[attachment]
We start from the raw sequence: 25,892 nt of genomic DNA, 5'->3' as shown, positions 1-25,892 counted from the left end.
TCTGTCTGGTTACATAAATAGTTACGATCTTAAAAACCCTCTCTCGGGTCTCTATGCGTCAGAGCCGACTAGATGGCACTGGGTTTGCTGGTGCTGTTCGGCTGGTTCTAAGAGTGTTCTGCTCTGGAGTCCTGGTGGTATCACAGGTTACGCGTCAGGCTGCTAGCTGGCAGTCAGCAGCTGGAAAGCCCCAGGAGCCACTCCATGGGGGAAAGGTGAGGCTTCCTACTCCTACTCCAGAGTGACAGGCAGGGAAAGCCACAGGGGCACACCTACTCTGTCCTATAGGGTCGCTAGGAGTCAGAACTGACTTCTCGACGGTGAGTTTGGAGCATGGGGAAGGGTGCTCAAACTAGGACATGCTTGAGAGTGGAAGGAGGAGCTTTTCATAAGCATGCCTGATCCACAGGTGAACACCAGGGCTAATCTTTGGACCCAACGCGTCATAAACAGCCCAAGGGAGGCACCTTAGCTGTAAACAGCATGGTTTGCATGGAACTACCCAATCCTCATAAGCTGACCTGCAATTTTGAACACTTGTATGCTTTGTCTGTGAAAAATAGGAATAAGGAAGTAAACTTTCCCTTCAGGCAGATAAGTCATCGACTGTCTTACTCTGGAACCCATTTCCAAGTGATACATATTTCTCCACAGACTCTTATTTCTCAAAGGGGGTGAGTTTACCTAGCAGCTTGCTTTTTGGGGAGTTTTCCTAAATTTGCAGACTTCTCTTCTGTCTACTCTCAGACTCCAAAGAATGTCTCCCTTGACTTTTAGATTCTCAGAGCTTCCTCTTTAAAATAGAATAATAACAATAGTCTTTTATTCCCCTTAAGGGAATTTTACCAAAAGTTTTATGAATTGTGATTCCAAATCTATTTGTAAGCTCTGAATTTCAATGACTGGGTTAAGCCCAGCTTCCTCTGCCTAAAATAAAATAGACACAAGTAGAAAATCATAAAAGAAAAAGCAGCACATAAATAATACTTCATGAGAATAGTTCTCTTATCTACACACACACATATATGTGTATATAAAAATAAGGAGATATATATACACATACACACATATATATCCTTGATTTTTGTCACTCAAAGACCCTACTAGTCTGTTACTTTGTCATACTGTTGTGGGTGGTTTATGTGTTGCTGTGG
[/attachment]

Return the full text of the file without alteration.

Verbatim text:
We start from the raw sequence: 25,892 nt of genomic DNA, 5'->3' as shown, positions 1-25,892 counted from the left end.
TCTGTCTGGTTACATAAATAGTTACGATCTTAAAAACCCTCTCTCGGGTCTCTATGCGTCAGAGCCGACTAGATGGCACTGGGTTTGCTGGTGCTGTTCGGCTGGTTCTAAGAGTGTTCTGCTCTGGAGTCCTGGTGGTATCACAGGTTACGCGTCAGGCTGCTAGCTGGCAGTCAGCAGCTGGAAAGCCCCAGGAGCCACTCCATGGGGGAAAGGTGAGGCTTCCTACTCCTACTCCAGAGTGACAGGCAGGGAAAGCCACAGGGGCACACCTACTCTGTCCTATAGGGTCGCTAGGAGTCAGAACTGACTTCTCGACGGTGAGTTTGGAGCATGGGGAAGGGTGCTCAAACTAGGACATGCTTGAGAGTGGAAGGAGGAGCTTTTCATAAGCATGCCTGATCCACAGGTGAACACCAGGGCTAATCTTTGGACCCAACGCGTCATAAACAGCCCAAGGGAGGCACCTTAGCTGTAAACAGCATGGTTTGCATGGAACTACCCAATCCTCATAAGCTGACCTGCAATTTTGAACACTTGTATGCTTTGTCTGTGAAAAATAGGAATAAGGAAGTAAACTTTCCCTTCAGGCAGATAAGTCATCGACTGTCTTACTCTGGAACCCATTTCCAAGTGATACATATTTCTCCACAGACTCTTATTTCTCAAAGGGGGTGAGTTTACCTAGCAGCTTGCTTTTTGGGGAGTTTTCCTAAATTTGCAGACTTCTCTTCTGTCTACTCTCAGACTCCAAAGAATGTCTCCCTTGACTTTTAGATTCTCAGAGCTTCCTCTTTAAAATAGAATAATAACAATAGTCTTTTATTCCCCTTAAGGGAATTTTACCAAAAGTTTTATGAATTGTGATTCCAAATCTATTTGTAAGCTCTGAATTTCAATGACTGGGTTAAGCCCAGCTTCCTCTGCCTAAAATAAAATAGACACAAGTAGAAAATCATAAAAGAAAAAGCAGCACATAAATAATACTTCATGAGAATAGTTCTCTTATCTACACACACACATATATGTGTATATAAAAATAAGGAGATATATATACACATACACACATATATATCCTTGATTTTTGTCACTCAAAGACCCTACTAGTCTGTTACTTTGTCATACTGTTGTGGGTGGTTTATGTGTTGCTGTGG